Marvel’s latest sequel starts off sharper and funnier than the first, but loses its way in the second half

STEFANIA SARUBBA talks to the co-founder of a new arts festival in London Fields celebrating every aspect of human creativity

The Armeian Genocide deserves a better film but The Promise is the one it’s got and it may be enough

The film’s approach would surely meet with the institution’s approval: nothing is too structured, nothing is forced, no judgment is made and the characters are allowed to express themselves largely free of the imposition of narrative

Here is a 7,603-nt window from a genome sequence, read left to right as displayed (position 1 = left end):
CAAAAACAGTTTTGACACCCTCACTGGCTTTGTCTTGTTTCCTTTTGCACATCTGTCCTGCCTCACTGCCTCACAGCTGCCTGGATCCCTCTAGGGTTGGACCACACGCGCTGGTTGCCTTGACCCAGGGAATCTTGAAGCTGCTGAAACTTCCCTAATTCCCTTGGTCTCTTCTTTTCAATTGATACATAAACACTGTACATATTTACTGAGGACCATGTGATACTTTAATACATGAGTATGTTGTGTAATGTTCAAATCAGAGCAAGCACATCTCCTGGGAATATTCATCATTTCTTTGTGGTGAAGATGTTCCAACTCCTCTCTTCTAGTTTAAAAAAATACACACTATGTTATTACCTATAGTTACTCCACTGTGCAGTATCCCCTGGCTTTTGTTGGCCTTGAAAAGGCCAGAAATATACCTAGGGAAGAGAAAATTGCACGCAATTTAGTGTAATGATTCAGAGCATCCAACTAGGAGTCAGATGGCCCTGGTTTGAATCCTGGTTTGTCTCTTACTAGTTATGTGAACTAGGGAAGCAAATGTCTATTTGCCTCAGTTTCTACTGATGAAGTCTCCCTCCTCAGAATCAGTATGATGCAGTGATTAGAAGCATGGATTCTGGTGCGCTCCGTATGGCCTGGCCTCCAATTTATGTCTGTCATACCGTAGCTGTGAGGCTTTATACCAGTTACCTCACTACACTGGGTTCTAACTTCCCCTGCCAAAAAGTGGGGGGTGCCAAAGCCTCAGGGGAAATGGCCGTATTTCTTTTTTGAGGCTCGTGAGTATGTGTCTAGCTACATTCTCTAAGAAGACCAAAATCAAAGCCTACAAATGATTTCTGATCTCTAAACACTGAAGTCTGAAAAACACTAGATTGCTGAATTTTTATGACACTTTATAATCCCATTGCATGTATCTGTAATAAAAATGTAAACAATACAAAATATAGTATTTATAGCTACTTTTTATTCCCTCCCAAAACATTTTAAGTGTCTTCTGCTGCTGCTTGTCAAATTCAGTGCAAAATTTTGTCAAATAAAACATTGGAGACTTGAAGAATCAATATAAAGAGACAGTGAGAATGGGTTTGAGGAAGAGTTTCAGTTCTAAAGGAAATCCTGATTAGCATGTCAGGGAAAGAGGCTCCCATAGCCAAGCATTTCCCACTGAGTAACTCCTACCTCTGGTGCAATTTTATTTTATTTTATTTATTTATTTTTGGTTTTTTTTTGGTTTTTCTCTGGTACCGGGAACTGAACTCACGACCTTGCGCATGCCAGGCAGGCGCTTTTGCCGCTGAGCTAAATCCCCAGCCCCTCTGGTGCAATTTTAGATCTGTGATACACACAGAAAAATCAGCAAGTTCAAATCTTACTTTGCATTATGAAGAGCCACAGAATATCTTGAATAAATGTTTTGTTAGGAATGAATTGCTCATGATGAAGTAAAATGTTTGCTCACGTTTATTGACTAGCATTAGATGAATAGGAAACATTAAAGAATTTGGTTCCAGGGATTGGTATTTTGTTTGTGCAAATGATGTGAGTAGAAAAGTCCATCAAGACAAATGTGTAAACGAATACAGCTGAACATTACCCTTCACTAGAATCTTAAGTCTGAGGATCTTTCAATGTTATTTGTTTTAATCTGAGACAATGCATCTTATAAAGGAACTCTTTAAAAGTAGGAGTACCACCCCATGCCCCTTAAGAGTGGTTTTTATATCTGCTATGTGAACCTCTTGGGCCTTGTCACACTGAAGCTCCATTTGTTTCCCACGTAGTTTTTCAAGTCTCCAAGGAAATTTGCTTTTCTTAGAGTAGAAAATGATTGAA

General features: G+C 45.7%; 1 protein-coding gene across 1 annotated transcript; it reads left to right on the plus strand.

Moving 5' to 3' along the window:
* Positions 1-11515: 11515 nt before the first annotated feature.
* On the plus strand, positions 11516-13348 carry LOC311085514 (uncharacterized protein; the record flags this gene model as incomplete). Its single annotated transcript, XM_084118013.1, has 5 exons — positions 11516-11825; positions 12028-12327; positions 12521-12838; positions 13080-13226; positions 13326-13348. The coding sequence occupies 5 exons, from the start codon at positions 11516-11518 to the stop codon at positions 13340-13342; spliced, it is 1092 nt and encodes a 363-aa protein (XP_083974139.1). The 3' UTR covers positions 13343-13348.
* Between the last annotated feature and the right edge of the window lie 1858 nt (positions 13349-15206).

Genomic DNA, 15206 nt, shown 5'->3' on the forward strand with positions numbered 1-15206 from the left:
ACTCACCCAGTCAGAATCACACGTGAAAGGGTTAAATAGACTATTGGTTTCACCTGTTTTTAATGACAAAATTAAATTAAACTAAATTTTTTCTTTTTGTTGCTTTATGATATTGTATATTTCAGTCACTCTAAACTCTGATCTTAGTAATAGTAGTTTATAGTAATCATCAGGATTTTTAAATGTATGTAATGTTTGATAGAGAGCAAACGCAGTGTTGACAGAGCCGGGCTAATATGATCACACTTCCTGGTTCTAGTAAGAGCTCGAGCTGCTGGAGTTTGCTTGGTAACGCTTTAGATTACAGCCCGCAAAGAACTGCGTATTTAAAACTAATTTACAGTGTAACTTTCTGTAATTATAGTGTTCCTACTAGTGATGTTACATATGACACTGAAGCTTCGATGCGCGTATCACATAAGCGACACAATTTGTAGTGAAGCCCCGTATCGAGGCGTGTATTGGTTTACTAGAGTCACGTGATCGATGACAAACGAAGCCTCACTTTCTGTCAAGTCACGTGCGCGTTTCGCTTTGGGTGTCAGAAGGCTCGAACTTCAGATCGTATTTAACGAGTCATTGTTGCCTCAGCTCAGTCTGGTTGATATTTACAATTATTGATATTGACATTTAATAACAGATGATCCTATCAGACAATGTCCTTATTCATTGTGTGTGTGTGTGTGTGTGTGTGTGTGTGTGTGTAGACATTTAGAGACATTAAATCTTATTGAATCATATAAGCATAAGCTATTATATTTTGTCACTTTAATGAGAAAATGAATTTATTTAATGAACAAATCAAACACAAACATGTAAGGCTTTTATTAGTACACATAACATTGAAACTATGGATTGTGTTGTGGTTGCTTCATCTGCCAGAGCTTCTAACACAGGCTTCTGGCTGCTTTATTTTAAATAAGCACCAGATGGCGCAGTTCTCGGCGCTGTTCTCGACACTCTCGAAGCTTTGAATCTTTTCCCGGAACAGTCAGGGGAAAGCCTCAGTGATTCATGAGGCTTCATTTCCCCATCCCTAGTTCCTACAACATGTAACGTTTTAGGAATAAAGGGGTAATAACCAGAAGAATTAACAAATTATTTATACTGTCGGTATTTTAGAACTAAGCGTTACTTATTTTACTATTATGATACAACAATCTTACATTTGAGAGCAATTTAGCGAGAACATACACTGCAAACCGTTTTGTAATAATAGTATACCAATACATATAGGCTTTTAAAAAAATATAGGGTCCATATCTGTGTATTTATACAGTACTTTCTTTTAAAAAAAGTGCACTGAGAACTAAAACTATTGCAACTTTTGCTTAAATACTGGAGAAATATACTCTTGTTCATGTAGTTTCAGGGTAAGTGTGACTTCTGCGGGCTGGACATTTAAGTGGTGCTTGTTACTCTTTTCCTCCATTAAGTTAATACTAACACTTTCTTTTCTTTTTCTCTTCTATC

Forget blockbusters Beauty and the Beast, X Men or Lord of the Rings – fringe theatre is where it’s at, as Sir Ian McKellen steps in to offer support.

Despite sounding like the next Tarzan spin-off, this based-on-a-true-story tale is a striking success, starring Robert Patinson and Charlie Hunnam

The live action remake of this Disney classic is old fashioned, traditional and adds little to the original

Castle Cinema officially reopened its doors last week for the first time in 60 years following a community crowdfunding campaign

The first third of the new King Kong film is fun and humorous but it loses its way when they reach the island

On March 8, a number of events are celebrating women through film, including Century: 10 women x 10 decades, a series of portraits of life in London

This is definitely not a superhero movie. Nobody wears shiny costumes; the fate of the Earth is not in the balance; there are no great CGI spectacles. It is a sci-fi tinged road movie, gritty and downbeat.